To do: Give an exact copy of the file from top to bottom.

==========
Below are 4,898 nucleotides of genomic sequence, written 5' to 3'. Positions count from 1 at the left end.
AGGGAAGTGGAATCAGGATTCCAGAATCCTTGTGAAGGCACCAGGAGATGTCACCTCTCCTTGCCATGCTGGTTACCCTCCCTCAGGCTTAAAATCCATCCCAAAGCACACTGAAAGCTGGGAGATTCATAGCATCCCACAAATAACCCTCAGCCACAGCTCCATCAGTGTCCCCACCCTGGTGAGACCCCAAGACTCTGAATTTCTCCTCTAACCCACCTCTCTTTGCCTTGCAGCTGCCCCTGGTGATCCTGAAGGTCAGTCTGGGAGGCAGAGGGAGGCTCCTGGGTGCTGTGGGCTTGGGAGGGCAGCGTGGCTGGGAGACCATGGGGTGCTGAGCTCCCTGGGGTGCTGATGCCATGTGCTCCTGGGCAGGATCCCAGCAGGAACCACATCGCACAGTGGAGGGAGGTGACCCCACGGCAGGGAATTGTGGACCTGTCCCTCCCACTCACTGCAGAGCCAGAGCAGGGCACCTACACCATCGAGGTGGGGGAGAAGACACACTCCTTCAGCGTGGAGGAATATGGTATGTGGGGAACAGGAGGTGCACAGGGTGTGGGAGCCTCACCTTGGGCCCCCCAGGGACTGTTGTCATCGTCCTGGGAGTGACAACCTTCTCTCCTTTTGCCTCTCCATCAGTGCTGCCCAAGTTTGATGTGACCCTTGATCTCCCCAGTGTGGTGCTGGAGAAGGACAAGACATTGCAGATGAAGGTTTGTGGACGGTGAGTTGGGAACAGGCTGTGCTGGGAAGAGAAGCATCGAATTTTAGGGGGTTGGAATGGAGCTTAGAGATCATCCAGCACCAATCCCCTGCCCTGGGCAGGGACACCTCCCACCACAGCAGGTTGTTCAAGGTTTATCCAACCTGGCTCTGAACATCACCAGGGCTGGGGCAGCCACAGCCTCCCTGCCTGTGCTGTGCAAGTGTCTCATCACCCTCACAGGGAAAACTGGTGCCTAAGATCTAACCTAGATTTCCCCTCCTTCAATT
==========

Below are 4,898 nucleotides of genomic sequence, written 5' to 3'. Positions count from 1 at the left end.
AGGGAAGTGGAATCAGGATTCCAGAATCCTTGTGAAGGCACCAGGAGATGTCACCTCTCCTTGCCATGCTGGTTACCCTCCCTCAGGCTTAAAATCCATCCCAAAGCACACTGAAAGCTGGGAGATTCATAGCATCCCACAAATAACCCTCAGCCACAGCTCCATCAGTGTCCCCACCCTGGTGAGACCCCAAGACTCTGAATTTCTCCTCTAACCCACCTCTCTTTGCCTTGCAGCTGCCCCTGGTGATCCTGAAGGTCAGTCTGGGAGGCAGAGGGAGGCTCCTGGGTGCTGTGGGCTTGGGAGGGCAGCGTGGCTGGGAGACCATGGGGTGCTGAGCTCCCTGGGGTGCTGATGCCATGTGCTCCTGGGCAGGATCCCAGCAGGAACCACATCGCACAGTGGAGGGAGGTGACCCCACGGCAGGGAATTGTGGACCTGTCCCTCCCACTCACTGCAGAGCCAGAGCAGGGCACCTACACCATCGAGGTGGGGGAGAAGACACACTCCTTCAGCGTGGAGGAATATGGTATGTGGGGAACAGGAGGTGCACAGGGTGTGGGAGCCTCACCTTGGGCCCCCCAGGGACTGTTGTCATCGTCCTGGGAGTGACAACCTTCTCTCCTTTTGCCTCTCCATCAGTGCTGCCCAAGTTTGATGTGACCCTTGATCTCCCCAGTGTGGTGCTGGAGAAGGACAAGACATTGCAGATGAAGGTTTGTGGACGGTGAGTTGGGAACAGGCTGTGCTGGGAAGAGAAGCATCGAATTTTAGGGGGTTGGAATGGAGCTTAGAGATCATCCAGCACCAATCCCCTGCCCTGGGCAGGGACACCTCCCACCACAGCAGGTTGTTCAAGGTTTATCCAACCTGGCTCTGAACATCACCAGGGCTGGGGCAGCCACAGCCTCCCTGCCTGTGCTGTGCAAGTGTCTCATCACCCTCACAGGGAAAACTGGTGCCTAAGATCTAACCTAGATTTCCCCTCCTTCAATT